Rome in 250 objects, 11 words and 11 characters. Senators, slaves, gladiators, legionaries, children. An entire empire and its legacy summarized in a thousand square meters.

It is the exhibition that this Wednesday the Museu d’Arqueologia de Catalunya (MAC) presents, with fabulous pieces from excavations in different parts of old Hispania that explain what politics, the economy, society and culture were like and what remained of all of it. Which was a lot. What does ‘verbum’, ‘civitas’, ‘religio’, ‘negoctium’ or ‘hereditas’ mean? It’s easy, because one of the main riches that they left us was language. Our hardware.

The fabulous exhibition, curated by MAC curators Mario Cervera and Arturo de la Oliva, aged 30 and 28 respectively, wants to reach a wide range of audiences, and to do so they have installed colorful audiovisual resources, with video mapping or a projection in 360 degrees that literally makes the visitor fly over old Tarraco from the 2nd century BC, the capital of that imperial province that occupied almost the entire peninsula.

Other resources create dynamism on the archaeological pieces, to make them more attractive and understandable. One of them, on a mosaic of the Roman circus, immerses us in imperial leisure through a chariot race. Other projections allow us to read and understand the inscriptions on the column pedestals. Some fascinating characters appear, like a kind of Kardashian of the time: Lucio Licium Segundo, a guy who managed to abandon slavery and who holds the record (after the emperors) as the one who had the most inscriptions made on the feet of statues. Two dozen are known.

The last projection of the tour is large format, and under the title “Roman Catalunya. X Monuments” invites the visitor to go to the real places, some of them a few kilometers from the MAC.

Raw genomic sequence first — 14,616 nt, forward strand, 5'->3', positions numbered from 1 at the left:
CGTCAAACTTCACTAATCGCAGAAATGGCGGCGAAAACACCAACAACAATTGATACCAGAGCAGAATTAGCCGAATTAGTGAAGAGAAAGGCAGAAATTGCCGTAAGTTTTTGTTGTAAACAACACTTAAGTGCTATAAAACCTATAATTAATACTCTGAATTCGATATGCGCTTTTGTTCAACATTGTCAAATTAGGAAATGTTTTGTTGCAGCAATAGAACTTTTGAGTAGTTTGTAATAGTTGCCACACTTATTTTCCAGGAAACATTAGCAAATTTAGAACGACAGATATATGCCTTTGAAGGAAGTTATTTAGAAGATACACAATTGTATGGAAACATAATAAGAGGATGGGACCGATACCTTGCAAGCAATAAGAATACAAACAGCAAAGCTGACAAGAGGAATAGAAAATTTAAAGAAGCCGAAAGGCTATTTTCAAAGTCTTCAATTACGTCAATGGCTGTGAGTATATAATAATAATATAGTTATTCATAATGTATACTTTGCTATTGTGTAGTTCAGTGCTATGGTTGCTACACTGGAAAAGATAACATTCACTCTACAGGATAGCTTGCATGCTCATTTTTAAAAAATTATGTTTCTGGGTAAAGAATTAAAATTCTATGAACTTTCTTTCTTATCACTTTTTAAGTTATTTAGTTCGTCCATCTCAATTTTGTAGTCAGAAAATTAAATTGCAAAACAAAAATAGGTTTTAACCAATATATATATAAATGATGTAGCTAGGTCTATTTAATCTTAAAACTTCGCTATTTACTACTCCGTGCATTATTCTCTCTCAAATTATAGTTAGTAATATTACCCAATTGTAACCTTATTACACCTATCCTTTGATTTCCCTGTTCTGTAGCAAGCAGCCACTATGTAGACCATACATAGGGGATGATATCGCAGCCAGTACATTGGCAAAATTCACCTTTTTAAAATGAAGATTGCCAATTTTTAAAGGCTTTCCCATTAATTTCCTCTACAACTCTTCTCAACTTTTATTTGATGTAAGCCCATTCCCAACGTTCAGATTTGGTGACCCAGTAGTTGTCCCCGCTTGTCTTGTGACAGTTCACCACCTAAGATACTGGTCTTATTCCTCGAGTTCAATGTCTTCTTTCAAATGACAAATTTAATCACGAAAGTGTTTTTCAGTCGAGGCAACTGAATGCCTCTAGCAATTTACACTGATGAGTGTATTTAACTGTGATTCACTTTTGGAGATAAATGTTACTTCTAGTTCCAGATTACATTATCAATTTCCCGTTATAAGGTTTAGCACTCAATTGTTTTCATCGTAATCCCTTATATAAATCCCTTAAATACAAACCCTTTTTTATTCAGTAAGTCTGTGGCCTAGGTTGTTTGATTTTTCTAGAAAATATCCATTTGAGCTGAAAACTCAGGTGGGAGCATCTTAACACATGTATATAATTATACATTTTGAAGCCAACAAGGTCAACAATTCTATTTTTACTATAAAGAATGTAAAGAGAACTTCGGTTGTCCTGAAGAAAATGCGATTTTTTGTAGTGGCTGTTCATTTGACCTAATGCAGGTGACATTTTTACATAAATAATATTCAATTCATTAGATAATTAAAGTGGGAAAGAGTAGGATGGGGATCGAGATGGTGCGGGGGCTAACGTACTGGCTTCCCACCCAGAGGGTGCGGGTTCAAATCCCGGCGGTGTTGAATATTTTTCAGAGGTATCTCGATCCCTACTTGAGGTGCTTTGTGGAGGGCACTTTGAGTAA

Among the pieces exhibited are the Goddess of Paradís Street, found in that place in Barcino, from the 1st century AD and created in Pentelic marble, which is the same one used for the Parthenon and the Acropolis; the bronze head of the Lady Flàvia, found in Empúries and dated to the last four of the 1st century AD; the Sarcophagus of the Abduction of Prosérpina, from the 3rd century AD and from Santa Pola (Alacant); or the impressive “circus mosaic” of Barcelona, ​​from the 4th AD and which by theme constitutes a work of great singularity and enormous international significance.

Many of these pieces also reveal how our museums have been created. Many of them come from acquisitions made in the 1930s, when the MAC was created.

Most of the pieces come from finds and excavations carried out in cities of Hispania Citerior Tarraconensis (which occupied a good part of the Iberian Peninsula, with its capital in Tarraco) such as Barcino (Barcelona), Emporiae (Empúries) and Baetulo (Badalona) ( which has a simply extraordinary museum), to which objects from other sites in Catalonia, the Peninsula and the Mediterranean have been added.

One of the central ideas is that the Romans were one of the first globalized societies in history; An immense diversity of languages, cultures and religions were contaminated by Rome, which provided them with a unique substrate. Christianity was consolidated there, emerging as the dominant religion in the first centuries of the first millennium.

The playwright Eduard Olesti has created eleven fictitious profiles that are emblems of Roman life and that accompany the visitor on their walk through the MAC.

Valeri and Cornèlia are commoners; Claudi, senator; Luci and Petrònia, two children with their problems; Octàvia, a priestess; Sergi fights as a legionnaire; Clàudia trades with slaves (after abandoning agriculture: crises also persist); Helena and Gal·la are the fruit of that traffic; and Leontius fights with lions: he is a gladiator.

The exhibition is structured into eleven thematic areas, each synthesized in one word: Orbis (world), which explains how the empire was born and grew since 753 BC. and until its final decline 1,226 years later, in 473 AD. Verbum speaks of Latin, a key tool for that long survival. Civitas (city) describes the urban planning and rational cities created by the Romans, with their impressive network of roads. Potestas (power) outlines the Roman political system, in which the emperors stood out. Populus (people) narrates the social structure. Religio and fatum (destiny) deal with religious and funerary beliefs and rituals. Negotium and otium reveal the world of work and leisure, while ‘mullier’ exposes the treatment and role that women had at that time. Hereditats refers to the persistence, today, of all of the above.